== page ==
In our family, when some device or other goes on the blink, someone will invariably say, "Ask Larry." Larry knows a lot of things, particularly about electricity, physics, mechanics, and technology. We say "Ask Larry" with mostly straight faces, though there's a touch of irony that refers back to our mother's laughable worship of my brother's intelligence. My sister Phyllis and I used to mock her, clutching our chests and moaning "My Son, My Son!" But we do ask Larry.
He doesn't know everything. Although our mother assumed Larry was the world's foremost authority on everything from carpentry to finance, there are whole areas of ignorance. But when your stove stops working, your refrigerator is getting warm, your toilet has issues, or your flat screen won't display high def, Larry will talk you through a diagnostic process and, more often than not, a solution.
Larry was always a scientist. When I was 5 years old and Larry was 8, he performed an experiment to demonstrate how metal conducts heat. He put a spoon into a candle flame and pressed it against the back of my hand, causing a second degree burn for which I still have a scar.
When I was 10 and Larry was 13, he signed my autograph book. There was a ritual insult, of course, par for the genre. He wrote, "When ever I look at your face, all I can say is BLECH! Your loving brother, Larry Krakauer. PS. The circuit I drew is a one tube radio." Around the text he'd drawn a meticulously detailed diagram.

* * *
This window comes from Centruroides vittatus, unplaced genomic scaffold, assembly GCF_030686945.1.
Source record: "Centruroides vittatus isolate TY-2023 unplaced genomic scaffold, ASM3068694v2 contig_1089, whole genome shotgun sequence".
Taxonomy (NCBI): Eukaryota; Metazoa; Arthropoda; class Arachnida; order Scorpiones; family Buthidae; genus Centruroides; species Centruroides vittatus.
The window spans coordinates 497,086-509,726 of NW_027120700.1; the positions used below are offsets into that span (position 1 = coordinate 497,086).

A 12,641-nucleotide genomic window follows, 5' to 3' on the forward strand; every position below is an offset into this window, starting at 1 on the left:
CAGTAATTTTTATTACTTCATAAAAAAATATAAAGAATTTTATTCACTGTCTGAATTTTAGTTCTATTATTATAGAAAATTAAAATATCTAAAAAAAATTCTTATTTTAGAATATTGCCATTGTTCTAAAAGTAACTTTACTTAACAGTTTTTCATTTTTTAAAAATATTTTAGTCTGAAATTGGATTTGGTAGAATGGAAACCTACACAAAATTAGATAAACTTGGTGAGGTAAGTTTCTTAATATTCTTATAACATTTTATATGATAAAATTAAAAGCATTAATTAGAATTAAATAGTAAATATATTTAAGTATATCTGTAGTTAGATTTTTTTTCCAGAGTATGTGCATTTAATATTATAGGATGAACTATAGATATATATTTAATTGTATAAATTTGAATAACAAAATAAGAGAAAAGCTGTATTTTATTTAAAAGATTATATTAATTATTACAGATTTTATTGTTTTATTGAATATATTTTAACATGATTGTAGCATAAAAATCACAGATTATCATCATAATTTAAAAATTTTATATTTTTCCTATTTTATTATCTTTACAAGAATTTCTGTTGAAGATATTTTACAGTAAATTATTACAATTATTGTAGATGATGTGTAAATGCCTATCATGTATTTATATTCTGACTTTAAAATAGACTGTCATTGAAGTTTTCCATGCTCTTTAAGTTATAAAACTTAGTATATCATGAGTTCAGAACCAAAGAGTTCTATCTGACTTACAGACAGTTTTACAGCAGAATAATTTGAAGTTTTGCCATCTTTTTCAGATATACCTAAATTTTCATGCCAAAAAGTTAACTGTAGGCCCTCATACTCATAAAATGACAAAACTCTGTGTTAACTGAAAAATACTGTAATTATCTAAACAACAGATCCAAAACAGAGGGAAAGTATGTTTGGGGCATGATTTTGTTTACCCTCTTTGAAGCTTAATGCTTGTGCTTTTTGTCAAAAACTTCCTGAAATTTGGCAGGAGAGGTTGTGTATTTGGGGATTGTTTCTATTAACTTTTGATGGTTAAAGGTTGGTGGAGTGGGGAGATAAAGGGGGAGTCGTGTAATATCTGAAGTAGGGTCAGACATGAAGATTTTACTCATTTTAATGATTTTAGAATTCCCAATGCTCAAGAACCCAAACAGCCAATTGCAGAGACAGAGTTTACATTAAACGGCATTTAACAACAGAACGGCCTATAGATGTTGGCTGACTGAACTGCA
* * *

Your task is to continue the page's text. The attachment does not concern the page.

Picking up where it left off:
Although Larry wasn't a top student, my parents recognized his promise and tried to nurture it. I remember washing the dishes as a teenager and watching my brother out the kitchen window as he wandered about the yard, pondering something or other. I was doing the dishes so that My Son My Son the boy genius could walk around thinking.
The world at large began to take notice when Larry took the SAT's. He got two 800's and a 779. Taken by complete surprise, the high school guidance counselors sprung to life and mobilized around this dark horse. He was shepherded toward MIT, on the cusp of the computer revolution, destined to become an academic star and later, a high tech business success.
When we were adults, my mother found some old psychological reports about Larry and me in a box of papers. My mother had taken us to a psychologist as young children to have our psyches probed and our IQ's tested.
Reading from one of the reports, my mother told me that I was smarter than 1 in 1,000 people.
There was something suspect in the way she said it, as though she were trying too hard to sound impressed with my IQ, overacting. I immediately asked her how smart Larry was.
"One in 10,000."
Later, I looked out my Manhattan apartment window and thought, 1 in 1,000, that's just this building and that one. Larry has an entire zip code.
My sister Phyllis and I have to live with the fact that Larry will always be the designated Smart One. He's an asymptote we can never attain. But he's also funny, droll, and a faithful, loving brother. And in this modern world, it's nice to know that when some device or other fails, Larry's got my back. I can ask Larry.
I don't think that Alice is exaggerating about my mother - it's possible that she actually did think I knew everything. If she had questions about pretty much anything, I was her go-to guy, to the point of absurdity. My brother-in-law Peter Jeswald designs houses, and has worked as a contractor in the past (more recently, he has authored several books on home design and remodeling). Note 1 Yet if my mother had any questions in this area, she would still phone me. No matter how many times I replied, "I don't know, why don't you ask Peter?", she seemed to always come to me first.